We dug deeper into that train of thought and found that three-quarters of employees do not feel that their employer are actively encouraging good health and wellbeing. This seems to run contrary to research pieces such as that published by the Reward & Employee Benefits Association for their recent conference, where a majority of employers are claiming to have brought in wellbeing policies or strategies. This suggests that there’s a potential disconnect between what an employer thinks they are providing and how much an employee feels they are being supported. This should be disappointing for employers – as I said in a press release alongside our research, “we spend so much time at work, it should be a place where we feel happy and healthy.”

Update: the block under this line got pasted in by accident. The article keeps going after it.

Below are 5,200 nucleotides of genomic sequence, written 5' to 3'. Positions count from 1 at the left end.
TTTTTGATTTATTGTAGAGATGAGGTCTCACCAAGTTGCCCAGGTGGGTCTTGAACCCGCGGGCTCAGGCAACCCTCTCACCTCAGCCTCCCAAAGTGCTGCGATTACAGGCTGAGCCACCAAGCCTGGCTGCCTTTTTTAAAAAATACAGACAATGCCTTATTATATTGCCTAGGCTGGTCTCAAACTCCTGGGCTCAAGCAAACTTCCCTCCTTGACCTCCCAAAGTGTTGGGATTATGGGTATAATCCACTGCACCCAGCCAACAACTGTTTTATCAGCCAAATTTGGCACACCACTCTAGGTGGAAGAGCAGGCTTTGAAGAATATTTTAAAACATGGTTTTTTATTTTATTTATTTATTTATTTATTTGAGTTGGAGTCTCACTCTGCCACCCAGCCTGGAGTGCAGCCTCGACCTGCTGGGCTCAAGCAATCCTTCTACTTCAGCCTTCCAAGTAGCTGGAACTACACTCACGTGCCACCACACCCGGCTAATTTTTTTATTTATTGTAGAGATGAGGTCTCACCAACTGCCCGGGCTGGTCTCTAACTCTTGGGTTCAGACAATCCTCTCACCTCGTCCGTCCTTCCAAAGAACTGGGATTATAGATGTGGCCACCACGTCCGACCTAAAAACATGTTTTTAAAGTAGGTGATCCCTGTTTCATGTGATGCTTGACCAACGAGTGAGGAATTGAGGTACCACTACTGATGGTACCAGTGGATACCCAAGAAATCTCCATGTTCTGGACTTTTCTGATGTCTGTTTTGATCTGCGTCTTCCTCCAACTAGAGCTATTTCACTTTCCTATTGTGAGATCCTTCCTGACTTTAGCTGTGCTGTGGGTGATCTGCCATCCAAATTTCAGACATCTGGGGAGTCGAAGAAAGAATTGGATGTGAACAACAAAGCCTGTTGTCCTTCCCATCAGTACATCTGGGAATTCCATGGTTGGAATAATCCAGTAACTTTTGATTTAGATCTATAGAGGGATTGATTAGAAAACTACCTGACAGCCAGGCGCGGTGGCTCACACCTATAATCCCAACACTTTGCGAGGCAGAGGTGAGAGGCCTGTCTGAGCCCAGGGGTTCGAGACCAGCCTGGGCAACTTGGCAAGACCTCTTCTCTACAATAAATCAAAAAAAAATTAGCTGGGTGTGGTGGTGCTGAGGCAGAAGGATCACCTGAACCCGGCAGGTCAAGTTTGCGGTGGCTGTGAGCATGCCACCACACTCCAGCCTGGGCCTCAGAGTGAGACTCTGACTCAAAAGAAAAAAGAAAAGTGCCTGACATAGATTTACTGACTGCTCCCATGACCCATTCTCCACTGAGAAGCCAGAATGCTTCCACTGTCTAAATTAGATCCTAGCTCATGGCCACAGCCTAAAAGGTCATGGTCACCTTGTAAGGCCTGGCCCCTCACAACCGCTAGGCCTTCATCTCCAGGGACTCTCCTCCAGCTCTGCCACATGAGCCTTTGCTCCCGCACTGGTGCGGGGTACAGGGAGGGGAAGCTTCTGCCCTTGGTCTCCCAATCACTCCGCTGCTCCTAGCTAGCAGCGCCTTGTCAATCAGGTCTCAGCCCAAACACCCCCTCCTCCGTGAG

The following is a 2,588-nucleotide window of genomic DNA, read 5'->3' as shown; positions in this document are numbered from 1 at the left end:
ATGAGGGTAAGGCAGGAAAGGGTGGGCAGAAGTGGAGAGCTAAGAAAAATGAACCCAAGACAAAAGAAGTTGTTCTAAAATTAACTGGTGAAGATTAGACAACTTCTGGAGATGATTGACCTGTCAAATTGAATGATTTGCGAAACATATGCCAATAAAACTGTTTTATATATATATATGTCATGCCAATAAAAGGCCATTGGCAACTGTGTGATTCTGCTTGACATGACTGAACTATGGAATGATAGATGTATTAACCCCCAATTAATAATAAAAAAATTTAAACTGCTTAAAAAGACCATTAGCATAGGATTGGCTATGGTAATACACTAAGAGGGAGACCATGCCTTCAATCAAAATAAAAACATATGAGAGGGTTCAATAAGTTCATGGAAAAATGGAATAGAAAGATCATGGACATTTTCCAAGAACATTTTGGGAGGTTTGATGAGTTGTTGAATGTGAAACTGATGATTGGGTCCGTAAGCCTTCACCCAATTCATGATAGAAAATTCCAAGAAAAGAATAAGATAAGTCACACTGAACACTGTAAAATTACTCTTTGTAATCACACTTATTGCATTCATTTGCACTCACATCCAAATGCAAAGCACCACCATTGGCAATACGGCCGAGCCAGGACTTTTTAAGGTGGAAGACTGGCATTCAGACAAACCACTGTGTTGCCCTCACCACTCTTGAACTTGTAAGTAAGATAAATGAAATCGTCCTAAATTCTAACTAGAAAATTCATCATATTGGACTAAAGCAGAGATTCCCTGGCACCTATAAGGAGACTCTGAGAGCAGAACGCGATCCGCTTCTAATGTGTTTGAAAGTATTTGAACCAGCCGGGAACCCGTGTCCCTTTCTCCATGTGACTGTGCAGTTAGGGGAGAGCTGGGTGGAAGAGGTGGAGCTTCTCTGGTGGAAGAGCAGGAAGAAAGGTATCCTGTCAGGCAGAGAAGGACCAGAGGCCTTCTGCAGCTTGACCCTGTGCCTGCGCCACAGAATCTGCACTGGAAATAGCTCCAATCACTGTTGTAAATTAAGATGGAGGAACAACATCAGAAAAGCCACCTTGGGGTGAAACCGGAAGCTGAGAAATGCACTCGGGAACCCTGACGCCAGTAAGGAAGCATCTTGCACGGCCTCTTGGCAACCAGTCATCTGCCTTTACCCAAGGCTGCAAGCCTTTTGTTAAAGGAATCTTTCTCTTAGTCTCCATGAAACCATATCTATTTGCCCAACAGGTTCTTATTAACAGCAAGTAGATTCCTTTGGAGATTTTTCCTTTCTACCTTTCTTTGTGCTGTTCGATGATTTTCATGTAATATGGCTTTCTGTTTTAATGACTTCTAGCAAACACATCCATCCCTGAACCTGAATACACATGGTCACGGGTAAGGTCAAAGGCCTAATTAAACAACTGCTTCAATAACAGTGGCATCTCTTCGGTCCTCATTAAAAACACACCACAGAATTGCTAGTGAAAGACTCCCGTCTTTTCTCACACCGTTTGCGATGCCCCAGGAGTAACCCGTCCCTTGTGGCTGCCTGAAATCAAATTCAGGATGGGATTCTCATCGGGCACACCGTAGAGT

Let’s gather the evidence together: our lunch breaks are dwindling, we’re not making use of them when they are available, we think we have too much work to get a break away from the desk, we’re going into work even when we’re ill, and finally, we’re not consistently feeling healthy when we’re at work. This is all despite employers saying they are providing wellbeing strategies. I did feel that some recent research pieces were a bit celebratory in stating HR leaders are on the case when it comes to wellbeing. I would venture to say, we have a lot more work to do.
I’m hoping that I can talk through this frankly with HR leaders at the forthcoming HR Summit. At Benenden we believe in a holistic approach where employers are providing a wide range of solutions to support and boost employee wellbeing – not just reactively, but both before and after issues occur. Employers can help their colleagues understand their health, support their health, and help them regain their health should issues arise.